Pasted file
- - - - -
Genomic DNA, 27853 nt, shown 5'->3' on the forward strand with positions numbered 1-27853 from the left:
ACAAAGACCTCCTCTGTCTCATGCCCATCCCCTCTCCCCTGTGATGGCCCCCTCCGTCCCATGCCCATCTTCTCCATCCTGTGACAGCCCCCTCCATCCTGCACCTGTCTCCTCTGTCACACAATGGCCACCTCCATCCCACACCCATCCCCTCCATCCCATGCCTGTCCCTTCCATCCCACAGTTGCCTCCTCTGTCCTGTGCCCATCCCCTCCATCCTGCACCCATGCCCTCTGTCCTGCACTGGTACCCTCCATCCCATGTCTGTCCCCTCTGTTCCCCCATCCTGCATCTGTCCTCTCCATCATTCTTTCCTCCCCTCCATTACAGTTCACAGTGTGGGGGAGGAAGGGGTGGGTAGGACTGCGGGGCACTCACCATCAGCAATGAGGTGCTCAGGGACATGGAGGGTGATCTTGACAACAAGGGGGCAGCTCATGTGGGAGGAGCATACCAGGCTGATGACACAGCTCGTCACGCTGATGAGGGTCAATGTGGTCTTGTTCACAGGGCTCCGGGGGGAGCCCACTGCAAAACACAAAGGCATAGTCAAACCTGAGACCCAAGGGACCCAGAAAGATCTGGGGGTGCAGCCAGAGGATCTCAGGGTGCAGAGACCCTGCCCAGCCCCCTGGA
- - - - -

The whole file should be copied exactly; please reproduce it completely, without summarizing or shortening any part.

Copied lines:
Genomic DNA, 27853 nt, shown 5'->3' on the forward strand with positions numbered 1-27853 from the left:
ACAAAGACCTCCTCTGTCTCATGCCCATCCCCTCTCCCCTGTGATGGCCCCCTCCGTCCCATGCCCATCTTCTCCATCCTGTGACAGCCCCCTCCATCCTGCACCTGTCTCCTCTGTCACACAATGGCCACCTCCATCCCACACCCATCCCCTCCATCCCATGCCTGTCCCTTCCATCCCACAGTTGCCTCCTCTGTCCTGTGCCCATCCCCTCCATCCTGCACCCATGCCCTCTGTCCTGCACTGGTACCCTCCATCCCATGTCTGTCCCCTCTGTTCCCCCATCCTGCATCTGTCCTCTCCATCATTCTTTCCTCCCCTCCATTACAGTTCACAGTGTGGGGGAGGAAGGGGTGGGTAGGACTGCGGGGCACTCACCATCAGCAATGAGGTGCTCAGGGACATGGAGGGTGATCTTGACAACAAGGGGGCAGCTCATGTGGGAGGAGCATACCAGGCTGATGACACAGCTCGTCACGCTGATGAGGGTCAATGTGGTCTTGTTCACAGGGCTCCGGGGGGAGCCCACTGCAAAACACAAAGGCATAGTCAAACCTGAGACCCAAGGGACCCAGAAAGATCTGGGGGTGCAGCCAGAGGATCTCAGGGTGCAGAGACCCTGCCCAGCCCCCTGGA